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The IT organization of the future: An enterprise within an enterprise

Christina Torode, Editorial Director

This is the first in a series of three stories about the factors shaping the IT organization of the future. In this story, CIOs and experts explore the transformation of IT into a services business and potentially into a component of an enterprise business services organization.

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In the second story, experts describe the business and technology drivers that could change the CIO role significantly, as well as the role of IT within the business. In the third story, Andrew Horne, managing director at The Corporate Executive Board Company (CEB), outlines seven new IT skill sets that reflect "fundamental" changes under way in enterprise IT organizations.

Renaming The Capital Group Companies Inc.'s IT support group the service management group seems insignificant at first glance. A rose by any other name would smell as sweet, right?

Beneath that name change, however, is a shift that's under way at many enterprises to create the IT organization of the future: a services organization within the business that's led by a CEO-like CIO, has its own marketing campaigns and transparent profits and losses, and focuses on developing business value. Further out, some experts predict, the IT services organization will become a component of an even larger business services organization.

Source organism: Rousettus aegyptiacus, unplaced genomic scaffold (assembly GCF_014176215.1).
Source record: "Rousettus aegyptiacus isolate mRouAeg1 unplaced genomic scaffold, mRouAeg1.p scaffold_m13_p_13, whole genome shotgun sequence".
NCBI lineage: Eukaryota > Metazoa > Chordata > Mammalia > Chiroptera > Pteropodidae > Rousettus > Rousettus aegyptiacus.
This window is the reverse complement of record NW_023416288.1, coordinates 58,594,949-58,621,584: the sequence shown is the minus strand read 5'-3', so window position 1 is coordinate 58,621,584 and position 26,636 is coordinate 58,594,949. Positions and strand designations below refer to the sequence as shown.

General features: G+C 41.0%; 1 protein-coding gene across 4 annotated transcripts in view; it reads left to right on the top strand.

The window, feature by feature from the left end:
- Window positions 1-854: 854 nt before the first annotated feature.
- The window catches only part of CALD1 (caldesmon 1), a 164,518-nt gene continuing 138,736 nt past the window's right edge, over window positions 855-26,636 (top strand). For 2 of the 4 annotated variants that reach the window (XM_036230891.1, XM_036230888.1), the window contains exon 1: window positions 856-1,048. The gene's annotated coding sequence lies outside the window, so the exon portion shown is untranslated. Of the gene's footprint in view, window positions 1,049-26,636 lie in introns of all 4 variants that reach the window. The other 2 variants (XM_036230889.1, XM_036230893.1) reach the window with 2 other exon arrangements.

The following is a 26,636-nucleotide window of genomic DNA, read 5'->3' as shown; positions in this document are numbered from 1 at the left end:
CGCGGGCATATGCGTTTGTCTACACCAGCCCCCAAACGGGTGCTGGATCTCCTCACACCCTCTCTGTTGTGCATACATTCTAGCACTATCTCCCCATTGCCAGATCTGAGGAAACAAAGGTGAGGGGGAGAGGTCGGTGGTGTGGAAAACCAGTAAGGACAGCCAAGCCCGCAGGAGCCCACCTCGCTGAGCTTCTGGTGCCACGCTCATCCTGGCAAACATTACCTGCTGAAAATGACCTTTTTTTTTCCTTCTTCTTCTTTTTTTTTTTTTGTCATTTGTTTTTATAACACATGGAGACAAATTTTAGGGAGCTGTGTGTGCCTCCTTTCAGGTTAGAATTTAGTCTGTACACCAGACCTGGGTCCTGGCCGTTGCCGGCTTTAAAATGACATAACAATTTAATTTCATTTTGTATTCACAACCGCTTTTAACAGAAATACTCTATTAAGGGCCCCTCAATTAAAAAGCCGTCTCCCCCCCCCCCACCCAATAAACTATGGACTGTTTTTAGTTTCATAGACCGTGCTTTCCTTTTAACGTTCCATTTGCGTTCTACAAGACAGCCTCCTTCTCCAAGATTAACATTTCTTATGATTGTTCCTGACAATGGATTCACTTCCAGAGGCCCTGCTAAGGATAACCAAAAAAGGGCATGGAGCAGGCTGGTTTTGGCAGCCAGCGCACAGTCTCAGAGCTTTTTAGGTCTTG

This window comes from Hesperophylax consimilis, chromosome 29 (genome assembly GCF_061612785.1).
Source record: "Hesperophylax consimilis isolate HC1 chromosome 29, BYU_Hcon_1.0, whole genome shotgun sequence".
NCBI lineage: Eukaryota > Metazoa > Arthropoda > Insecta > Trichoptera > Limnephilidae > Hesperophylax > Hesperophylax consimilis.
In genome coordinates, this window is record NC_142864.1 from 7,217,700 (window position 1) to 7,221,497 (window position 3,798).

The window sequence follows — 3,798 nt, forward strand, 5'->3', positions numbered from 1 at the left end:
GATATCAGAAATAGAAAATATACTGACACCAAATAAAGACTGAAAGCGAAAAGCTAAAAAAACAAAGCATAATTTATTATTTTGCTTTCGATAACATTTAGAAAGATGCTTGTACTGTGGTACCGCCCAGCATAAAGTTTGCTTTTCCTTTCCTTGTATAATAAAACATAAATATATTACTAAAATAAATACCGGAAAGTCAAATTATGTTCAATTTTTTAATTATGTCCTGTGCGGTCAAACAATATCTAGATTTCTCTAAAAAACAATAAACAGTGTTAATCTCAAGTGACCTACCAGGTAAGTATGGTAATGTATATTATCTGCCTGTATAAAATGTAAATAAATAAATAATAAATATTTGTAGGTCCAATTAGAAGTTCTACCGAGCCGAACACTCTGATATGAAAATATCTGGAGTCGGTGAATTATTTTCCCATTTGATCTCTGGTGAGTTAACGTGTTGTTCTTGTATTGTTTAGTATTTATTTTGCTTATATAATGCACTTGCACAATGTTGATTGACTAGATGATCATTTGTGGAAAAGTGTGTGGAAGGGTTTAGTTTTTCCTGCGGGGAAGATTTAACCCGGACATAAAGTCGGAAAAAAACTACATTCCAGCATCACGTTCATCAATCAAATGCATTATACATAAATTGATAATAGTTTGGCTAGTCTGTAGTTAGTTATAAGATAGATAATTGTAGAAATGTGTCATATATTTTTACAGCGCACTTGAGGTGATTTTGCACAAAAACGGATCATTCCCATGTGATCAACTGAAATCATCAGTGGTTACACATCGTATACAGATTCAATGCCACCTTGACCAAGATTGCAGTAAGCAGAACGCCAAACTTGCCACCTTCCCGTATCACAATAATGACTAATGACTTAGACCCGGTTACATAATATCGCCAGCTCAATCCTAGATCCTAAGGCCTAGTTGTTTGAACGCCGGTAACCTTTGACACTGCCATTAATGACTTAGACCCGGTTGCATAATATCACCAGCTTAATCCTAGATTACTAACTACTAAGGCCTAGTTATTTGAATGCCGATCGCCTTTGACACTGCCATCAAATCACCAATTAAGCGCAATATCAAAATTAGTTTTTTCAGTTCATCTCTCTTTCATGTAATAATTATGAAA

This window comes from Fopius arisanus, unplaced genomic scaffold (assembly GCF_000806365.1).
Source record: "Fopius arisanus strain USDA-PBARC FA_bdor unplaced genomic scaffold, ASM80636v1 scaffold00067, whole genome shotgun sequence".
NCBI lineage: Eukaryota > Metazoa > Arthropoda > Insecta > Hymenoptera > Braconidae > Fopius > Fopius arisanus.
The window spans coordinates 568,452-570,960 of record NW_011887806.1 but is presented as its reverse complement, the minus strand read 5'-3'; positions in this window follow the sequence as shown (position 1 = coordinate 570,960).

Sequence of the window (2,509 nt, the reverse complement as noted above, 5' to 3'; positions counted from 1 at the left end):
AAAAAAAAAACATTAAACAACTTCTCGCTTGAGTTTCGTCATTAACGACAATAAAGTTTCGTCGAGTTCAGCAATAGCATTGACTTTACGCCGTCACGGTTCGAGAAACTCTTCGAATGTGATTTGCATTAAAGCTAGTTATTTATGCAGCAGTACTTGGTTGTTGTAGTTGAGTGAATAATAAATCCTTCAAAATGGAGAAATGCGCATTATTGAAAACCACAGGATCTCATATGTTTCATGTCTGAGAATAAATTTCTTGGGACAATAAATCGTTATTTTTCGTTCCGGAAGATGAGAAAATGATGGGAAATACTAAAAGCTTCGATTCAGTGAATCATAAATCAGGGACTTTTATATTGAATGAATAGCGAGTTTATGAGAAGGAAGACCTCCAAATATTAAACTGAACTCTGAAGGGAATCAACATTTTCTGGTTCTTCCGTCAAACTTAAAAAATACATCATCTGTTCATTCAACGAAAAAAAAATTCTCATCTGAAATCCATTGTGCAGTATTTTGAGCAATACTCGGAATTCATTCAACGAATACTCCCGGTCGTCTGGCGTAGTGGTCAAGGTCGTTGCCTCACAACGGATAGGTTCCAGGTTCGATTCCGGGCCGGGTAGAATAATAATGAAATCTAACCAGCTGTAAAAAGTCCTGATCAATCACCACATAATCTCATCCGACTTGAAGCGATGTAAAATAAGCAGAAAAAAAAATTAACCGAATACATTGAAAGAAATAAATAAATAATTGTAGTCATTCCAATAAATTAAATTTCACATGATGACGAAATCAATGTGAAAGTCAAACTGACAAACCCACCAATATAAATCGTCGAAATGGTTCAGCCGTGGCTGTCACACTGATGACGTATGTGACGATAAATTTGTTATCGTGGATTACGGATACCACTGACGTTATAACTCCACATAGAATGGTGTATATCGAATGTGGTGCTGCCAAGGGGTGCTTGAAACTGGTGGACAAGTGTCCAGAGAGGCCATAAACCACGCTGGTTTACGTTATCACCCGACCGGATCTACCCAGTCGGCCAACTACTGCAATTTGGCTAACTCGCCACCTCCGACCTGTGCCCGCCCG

At The Capital Group Companies, IT responded to instructions from the business but was not always privy to the big picture. Now the department is part of the decision-making process behind the implementation of corporate strategy. "That dialogue is one of the first steps in changing the perspective of IT to the point where your business is not technology; your business is the business." said Edgar Castro-Perez, senior IT manager at the Los Angeles-based mutual fund firm, which has about $1 trillion in assets under management.

That dialogue began first through an internal IT marketing campaign to promote technology as a business service offered across the company, not a collection of storage or servers. The IT department now lays out its services and pricing -- when an employee goes looking for cloud services, for example, IT's counteroffer is on the table.

"We have the services [our employees] are looking for, but we were just not marketing them enough or marketing them in the right way," Castro-Perez said.